]. A separate geological study to investigate fault strikes currently hidden beneath basin sediments may assist in the delineation of anomalous fluoride concentrations from that lithology but the data do not yet exist. Investigating those fluoride anomalies may reveal concealed fault strikes in the rift valley where high-fluoride groundwater is mobilised along faults and in contact with shallow groundwater. Mapping of faults beneath basin sediments (inferring based on existing geological, topographical and hydrochemical data) would therefore be a useful a tool for identifying target locations for fluoride assessment and priority replacement water supply. Such an approach may result in an additional zone of increased risk (hidden faults), increasing prediction accuracy for our screening method. Removal of anomalous groundwater fluoride concentrations related to fault strikes (inferred or observed) to be classified and targeted separately, may additionally result in a new, much lower (and more accurate) generic fluoride risk classification for unconsolidated sediments. Dental fluorosis data collected and confirmed by dentists would be additionally useful in identifying areas where there may be fluoride-rich groundwater beneath basin sediments as they would appear as locations with a high number of fluorosis incidences, this would be particularly useful in areas with an absence of groundwater data.
In total, water points (mostly rural) covered by this study serve an estimated 13,075,237 people (Table 4
), accounting for 74% of Malawi’s total population [55
] and our analysis suggests up to 1.9 million people may be at some risk from geogenic fluoride. An estimated 248,963 people currently use water points within ‘Elevated Geogenic Fluoride’ zones (the highest statistical risk of encountering groundwater fluoride > 1.5 mg/L from shallow rock weathering: >60%) and may be at risk from dental fluorosis. Water points within the ‘Moderate-low Geogenic Fluoride’ zones carry significantly less statistical risk of encountering concentrations of groundwater fluoride high enough to cause dental fluorosis (10–17%), however they number 74% of water points covered by this study. This equates to 1–1.6 million people using water points within these zones. With such a high number of people potentially at risk, water points within this category cannot be ignored and will require assessment within the SDG framework. Similarly, ‘Low Geogenic Fluoride’ carries a low statistical risk (<10%) of elevated groundwater fluoride but still represents up to approximately 267,594 people (Figure 7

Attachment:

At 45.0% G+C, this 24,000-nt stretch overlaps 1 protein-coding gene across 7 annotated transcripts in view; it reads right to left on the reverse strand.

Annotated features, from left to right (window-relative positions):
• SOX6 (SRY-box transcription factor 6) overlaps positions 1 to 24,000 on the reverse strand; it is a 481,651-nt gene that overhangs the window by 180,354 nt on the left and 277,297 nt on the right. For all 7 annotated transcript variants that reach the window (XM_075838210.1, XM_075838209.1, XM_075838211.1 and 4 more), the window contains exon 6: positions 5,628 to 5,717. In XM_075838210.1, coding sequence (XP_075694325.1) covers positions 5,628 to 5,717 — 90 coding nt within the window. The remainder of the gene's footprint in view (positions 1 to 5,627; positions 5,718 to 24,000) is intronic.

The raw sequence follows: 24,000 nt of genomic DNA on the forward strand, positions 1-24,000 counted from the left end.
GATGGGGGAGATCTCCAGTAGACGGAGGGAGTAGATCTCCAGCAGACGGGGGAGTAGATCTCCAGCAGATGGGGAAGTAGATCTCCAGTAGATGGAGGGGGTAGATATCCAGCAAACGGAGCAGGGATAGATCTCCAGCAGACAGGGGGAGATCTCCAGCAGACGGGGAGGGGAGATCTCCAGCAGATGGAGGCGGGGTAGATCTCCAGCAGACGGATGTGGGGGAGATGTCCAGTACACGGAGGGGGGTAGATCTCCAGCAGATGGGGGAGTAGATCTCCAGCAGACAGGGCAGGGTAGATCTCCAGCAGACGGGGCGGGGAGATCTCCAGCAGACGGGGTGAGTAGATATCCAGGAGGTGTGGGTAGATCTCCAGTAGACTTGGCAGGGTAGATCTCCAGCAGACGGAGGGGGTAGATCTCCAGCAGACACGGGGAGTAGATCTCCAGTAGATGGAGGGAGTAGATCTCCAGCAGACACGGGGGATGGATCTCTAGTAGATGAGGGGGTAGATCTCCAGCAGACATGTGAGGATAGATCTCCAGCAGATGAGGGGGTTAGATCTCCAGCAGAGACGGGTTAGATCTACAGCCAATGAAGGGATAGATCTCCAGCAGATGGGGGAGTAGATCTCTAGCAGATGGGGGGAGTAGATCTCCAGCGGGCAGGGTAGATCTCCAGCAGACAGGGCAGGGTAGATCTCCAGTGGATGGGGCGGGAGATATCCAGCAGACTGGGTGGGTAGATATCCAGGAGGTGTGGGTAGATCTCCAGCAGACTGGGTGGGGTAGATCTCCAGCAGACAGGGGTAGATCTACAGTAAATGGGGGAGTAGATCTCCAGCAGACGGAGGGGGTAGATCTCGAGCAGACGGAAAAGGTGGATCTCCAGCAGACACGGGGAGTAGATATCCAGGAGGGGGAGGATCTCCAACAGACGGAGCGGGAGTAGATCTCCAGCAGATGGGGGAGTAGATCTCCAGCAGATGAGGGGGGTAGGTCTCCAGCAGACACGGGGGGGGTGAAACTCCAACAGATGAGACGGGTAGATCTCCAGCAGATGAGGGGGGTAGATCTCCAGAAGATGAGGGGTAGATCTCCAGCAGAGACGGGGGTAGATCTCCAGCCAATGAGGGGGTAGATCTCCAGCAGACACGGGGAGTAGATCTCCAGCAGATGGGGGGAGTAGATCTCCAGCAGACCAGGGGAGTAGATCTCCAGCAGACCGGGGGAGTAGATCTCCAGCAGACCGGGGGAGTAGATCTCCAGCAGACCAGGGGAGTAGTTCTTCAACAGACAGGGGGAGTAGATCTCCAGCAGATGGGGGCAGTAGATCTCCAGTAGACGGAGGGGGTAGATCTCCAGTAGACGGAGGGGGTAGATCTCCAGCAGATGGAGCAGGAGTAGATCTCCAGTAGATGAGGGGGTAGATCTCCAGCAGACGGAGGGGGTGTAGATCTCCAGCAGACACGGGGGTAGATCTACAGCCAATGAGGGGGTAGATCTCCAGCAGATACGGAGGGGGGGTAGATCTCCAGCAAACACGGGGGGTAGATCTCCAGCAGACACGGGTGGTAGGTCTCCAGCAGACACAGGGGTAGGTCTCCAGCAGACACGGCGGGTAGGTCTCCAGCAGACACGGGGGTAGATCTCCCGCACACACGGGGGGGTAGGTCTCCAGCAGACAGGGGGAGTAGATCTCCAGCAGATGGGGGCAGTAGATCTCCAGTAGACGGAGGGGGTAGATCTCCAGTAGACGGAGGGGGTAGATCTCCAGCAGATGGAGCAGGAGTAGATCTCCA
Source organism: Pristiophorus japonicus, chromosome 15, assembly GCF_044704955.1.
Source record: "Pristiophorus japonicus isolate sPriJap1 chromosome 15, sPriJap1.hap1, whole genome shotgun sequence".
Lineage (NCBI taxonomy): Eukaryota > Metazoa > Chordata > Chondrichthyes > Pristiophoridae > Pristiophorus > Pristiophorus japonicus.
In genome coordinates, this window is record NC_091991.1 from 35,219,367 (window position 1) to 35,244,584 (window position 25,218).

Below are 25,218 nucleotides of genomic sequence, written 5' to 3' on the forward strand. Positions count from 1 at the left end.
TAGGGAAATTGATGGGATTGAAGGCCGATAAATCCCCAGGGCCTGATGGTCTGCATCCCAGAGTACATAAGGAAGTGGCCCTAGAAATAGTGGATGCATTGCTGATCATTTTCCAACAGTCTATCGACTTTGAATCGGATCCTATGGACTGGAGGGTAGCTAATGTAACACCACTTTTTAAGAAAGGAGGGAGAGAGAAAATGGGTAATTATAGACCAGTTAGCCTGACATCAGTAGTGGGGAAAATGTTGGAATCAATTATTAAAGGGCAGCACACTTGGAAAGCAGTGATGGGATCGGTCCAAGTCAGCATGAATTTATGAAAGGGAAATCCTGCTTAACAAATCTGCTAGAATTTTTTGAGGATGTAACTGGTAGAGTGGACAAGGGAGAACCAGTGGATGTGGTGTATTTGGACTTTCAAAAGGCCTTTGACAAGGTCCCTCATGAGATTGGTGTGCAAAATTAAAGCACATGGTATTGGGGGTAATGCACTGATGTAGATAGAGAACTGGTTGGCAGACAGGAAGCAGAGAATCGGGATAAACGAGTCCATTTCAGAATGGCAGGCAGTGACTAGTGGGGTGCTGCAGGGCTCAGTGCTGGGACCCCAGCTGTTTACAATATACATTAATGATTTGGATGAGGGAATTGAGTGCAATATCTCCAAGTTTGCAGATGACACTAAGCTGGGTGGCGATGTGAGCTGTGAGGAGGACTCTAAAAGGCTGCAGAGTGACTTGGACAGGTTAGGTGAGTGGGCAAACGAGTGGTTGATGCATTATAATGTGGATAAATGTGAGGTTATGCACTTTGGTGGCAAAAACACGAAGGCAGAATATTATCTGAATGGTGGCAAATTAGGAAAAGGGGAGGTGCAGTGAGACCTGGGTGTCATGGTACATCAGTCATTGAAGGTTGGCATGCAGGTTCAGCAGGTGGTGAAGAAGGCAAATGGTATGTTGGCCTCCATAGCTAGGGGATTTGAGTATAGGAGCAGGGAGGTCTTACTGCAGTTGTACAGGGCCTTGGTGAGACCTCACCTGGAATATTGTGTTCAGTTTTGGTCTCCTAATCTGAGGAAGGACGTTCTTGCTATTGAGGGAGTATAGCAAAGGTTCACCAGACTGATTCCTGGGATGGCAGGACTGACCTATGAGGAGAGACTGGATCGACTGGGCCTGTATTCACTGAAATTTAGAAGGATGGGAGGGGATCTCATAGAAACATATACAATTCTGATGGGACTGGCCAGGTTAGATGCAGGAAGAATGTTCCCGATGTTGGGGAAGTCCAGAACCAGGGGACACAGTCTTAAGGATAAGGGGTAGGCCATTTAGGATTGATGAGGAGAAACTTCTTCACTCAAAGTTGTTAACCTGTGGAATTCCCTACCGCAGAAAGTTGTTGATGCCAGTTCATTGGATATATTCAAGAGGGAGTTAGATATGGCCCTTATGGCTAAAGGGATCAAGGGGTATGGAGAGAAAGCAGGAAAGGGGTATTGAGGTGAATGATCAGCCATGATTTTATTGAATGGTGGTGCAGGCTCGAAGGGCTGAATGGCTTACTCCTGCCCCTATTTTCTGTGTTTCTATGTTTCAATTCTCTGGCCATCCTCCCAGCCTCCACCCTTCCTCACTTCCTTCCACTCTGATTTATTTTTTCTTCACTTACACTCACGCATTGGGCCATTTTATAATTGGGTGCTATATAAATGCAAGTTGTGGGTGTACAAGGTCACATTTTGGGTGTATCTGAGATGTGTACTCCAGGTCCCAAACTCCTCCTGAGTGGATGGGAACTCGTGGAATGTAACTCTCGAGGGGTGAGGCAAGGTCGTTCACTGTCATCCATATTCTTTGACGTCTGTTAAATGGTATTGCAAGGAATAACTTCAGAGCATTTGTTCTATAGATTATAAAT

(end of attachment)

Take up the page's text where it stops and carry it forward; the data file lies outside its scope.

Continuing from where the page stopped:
a) who currently may be at risk. Water points within zones with insufficient data for a fluoride classification currently affect 181,666 people (Figure 7
a). While the expectation is that these lithologies will be relatively low risk, these will still need to be assessed for completeness within the SDG period and likely will contain some level (albeit low) of fluoride risk.
Overall, the results for Malawi (Figure 4
a) reflect global trends in groundwater fluoride concentrations and aquifer type (Figure 1
), with hot springs and groundwater points within alkaline igneous rocks posing the biggest human health risks. The map produced (Figure 7
a) provides a high-resolution preliminary screening tool which can be used to target areas for groundwater fluoride assessment. The screening method was designed to be dynamic, providing increased prediction confidence with the continued addition of new groundwater and geological data. Areas can be prioritised for sampling and potential replacement water supply depending on the statistical likelihood of encountering groundwater with fluoride concentrations > 1.5 mg/L, thus, risk to human health from fluorosis, from highest–lowest geogenic risk.
The national geogenic groundwater fluoride vulnerability map (Figure 7